The Supreme Court will examine whether the practice of triple talaq is "fundamental to religion" and if it is part of "enforceable rights" Photograph: (WION)
In India, the issues relating to marriage, divorce and succession among different religious communities are governed by their own sets of personal laws. However, such personal laws are not fixed. As a matter of fact, they have undergone changes time to time. For instance, the Hindu Marriage Act, 1955; the Hindu Succession Act, 1956 and the Christian Marriage and Divorce Act have been amended to enable women of respective communities to obtain some measure of legal justice. But, the Muslim Personal Laws have somehow managed to maintain status quo.
In Islam, different schools of Islamic Jurisprudence have prescribed various ways of dissolution of marriage. Nevertheless, the practice of instant triple talaq has been the most contentious one, and a matter of intense debate in India as well as Muslim countries. Given its misuses and being demeaning, most of the Muslim-majority countries, including Pakistan and Bangladesh have made instant triple divorce illegal. But, not only do Indian Muslims continue with this practice, any attempt of reforming the practice of divorce has been vehemently opposed generally by the ulema (Muslim clerics) and All India Muslim Personal Law Board (AIMPLB) in particular.
Given its misuses and being demeaning, most of the Muslim-majority countries, including Pakistan and Bangladesh have made instant triple divorce illegal
If Muslim majority countries have abolished triple talaq, why can’t India?
This anathema to the reform is in spite of growing realisation within the community that instant triple divorce is a bad practice. Actually, the issue has got trapped in identity politics. For many Muslims, the issue of triple talaq raised by the political regimes is a ruse not only to wade into their religious affairs but also to show them in poor light and, thus, a threat to their distinctive religious and cultural identity. Given the fact that the Hindu right-wing forces have often viewed the issues of triple talaq and polygamy as undue privileges to Muslims and used the same for political mobilisations, the apprehensions among Muslims are not entirely bereft of some bases, however, feeble they may be.
The issue of triple talaq has also been heard and dealt with by various High Courts. For instance, the Delhi High Court in the case of Masroor Ahmad v. state in 2008 ruled that there is no such thing as triple talaq. Even if somebody pronounces triple talaq at one go or in one sitting, it should be deemed as a single revocable talaq. In Jiauddin Ahmed v Anwara Begum, the Gauhati High Court ruled that a talaq must be for “reasonable cause” and must be preceded by attempts at reconciliation.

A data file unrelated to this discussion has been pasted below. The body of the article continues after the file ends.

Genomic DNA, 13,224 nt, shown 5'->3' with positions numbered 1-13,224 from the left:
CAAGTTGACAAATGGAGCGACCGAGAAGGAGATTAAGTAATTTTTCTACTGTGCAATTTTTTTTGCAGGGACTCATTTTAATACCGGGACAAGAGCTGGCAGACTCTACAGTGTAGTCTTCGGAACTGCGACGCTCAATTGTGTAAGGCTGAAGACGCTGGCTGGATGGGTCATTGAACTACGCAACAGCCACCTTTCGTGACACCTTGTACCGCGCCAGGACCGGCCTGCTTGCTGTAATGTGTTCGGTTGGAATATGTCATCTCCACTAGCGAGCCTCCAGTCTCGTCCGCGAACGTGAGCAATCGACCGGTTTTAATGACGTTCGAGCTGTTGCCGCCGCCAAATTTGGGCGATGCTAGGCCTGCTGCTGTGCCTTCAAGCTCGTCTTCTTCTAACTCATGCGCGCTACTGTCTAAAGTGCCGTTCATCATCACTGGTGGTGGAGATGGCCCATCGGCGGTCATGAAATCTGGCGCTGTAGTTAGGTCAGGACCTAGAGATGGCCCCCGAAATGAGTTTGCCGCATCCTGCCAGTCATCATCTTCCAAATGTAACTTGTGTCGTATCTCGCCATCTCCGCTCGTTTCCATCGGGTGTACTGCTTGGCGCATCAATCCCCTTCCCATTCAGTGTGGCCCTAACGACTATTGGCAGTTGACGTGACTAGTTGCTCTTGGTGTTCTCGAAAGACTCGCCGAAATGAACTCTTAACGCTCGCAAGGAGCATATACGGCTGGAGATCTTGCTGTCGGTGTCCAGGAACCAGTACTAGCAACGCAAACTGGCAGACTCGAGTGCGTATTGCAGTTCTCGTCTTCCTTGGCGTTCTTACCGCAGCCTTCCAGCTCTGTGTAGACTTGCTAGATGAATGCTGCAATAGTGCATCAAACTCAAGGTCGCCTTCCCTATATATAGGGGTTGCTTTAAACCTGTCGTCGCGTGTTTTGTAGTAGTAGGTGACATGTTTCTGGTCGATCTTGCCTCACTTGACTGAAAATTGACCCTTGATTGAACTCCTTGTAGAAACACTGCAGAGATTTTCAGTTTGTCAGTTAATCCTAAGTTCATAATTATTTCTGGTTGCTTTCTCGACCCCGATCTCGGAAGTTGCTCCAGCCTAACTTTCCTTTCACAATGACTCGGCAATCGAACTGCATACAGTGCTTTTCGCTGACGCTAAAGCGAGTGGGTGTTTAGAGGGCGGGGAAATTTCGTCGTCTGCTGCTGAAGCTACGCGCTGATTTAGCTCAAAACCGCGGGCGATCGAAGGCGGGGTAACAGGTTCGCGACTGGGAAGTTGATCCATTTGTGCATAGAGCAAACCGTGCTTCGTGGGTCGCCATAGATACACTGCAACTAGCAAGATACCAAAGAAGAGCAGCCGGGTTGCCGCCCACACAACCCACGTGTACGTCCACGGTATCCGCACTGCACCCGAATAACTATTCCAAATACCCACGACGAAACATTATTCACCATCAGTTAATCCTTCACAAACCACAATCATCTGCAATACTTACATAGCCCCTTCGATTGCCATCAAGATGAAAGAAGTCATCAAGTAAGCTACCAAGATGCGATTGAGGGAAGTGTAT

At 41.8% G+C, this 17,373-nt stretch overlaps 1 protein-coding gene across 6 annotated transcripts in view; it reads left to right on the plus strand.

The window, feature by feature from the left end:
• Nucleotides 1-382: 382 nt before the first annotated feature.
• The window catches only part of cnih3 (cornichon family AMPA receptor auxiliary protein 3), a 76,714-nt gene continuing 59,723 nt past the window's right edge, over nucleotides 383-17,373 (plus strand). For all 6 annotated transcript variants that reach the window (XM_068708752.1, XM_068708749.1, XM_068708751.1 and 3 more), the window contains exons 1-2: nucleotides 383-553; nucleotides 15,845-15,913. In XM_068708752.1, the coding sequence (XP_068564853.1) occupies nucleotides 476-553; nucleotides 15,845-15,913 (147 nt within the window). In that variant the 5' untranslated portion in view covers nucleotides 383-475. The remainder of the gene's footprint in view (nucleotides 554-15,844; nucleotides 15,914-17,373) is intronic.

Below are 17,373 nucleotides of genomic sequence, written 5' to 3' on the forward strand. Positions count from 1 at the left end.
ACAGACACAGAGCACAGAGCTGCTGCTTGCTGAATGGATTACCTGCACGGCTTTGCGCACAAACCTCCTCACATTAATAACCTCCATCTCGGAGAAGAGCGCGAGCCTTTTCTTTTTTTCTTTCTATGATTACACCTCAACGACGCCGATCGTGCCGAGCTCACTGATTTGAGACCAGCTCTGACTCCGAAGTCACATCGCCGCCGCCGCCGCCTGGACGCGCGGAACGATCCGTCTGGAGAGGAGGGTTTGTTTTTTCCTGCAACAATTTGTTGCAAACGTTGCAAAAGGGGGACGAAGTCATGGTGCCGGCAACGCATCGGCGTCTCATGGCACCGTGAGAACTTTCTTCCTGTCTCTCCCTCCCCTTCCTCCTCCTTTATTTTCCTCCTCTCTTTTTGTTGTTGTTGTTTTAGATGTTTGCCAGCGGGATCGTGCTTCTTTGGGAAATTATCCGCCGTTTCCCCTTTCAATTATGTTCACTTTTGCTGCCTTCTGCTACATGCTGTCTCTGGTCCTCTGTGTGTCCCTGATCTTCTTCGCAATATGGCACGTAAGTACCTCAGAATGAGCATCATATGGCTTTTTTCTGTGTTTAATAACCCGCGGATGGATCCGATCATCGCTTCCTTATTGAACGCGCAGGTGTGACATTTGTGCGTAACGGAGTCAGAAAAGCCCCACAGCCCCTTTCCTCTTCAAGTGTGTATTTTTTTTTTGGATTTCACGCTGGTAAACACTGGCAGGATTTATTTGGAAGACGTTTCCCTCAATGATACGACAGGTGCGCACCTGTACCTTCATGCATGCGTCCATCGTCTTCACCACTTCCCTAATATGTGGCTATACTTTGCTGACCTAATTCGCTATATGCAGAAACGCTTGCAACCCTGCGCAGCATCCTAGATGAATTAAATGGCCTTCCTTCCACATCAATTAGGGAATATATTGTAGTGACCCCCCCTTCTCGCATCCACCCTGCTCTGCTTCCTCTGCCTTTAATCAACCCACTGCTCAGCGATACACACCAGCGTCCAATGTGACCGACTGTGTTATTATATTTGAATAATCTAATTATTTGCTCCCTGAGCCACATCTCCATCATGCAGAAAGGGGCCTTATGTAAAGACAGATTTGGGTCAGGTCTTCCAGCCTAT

Most recently (April 19, 2017), the Allahabad High Court hearing a similar case said in its order: “All citizens, including Muslim women, have fundamental rights under Articles 14, 15 and 21 of the Constitution. Under the garb of personal law, individual or collective rights of the citizens protected by Part III of the Constitution may not be infringed.” It further said that talaq “cannot be made in a manner” that it infringes a Muslim woman’s fundamental rights “under the garb of personal law” which “can always be superseded by legislation”.
The Court, thus, gave precedence to individual rights over group rights that the status quoists often hide behind or take refuge in.
The Court, thus, gave precedence to individual rights over group rights that the status quoists often hide behind or take refuge in. A five-judge bench of the Supreme Court of India, headed by Chief Justice J.S Khehar has now started hearing a clutch of petitions by Muslim women who are seeking amendments to the Muslim Personal Law relating to triple talaq. On May 11, 2017, the Supreme Court said that it would examine whether the practice of triple talaq is "fundamental to religion" and whether it is part of "enforceable rights".
Whatever may be the final ruling of the Supreme Court after completion of the hearing on the 19th May, the fact remains that the demands for reforms in Muslim personal laws have come from within the community. As Muslim girls are increasingly having access to modern education, they will refuse to accept discrimination and injustice in the form unilateral instant triple talaq. In other words, the demand for reforms in personal laws will be getting stronger and more vocal day by day.
Given that instant triple talaq is abolished in Muslim countries, those opposed to the idea of reforms in personal laws must realise that reform in the practice of divorce is not a religious issue, rather a problem of Muslim society.
Given that the current wave of demand for the abolition of instant triple talaq is not going to dissipate or die down; and that rigidity of a few makes a large number of their women suffer, Muslims - both liberals and clerics - should come forward to make appropriate course corrections. This will benefit the community both internally and politically.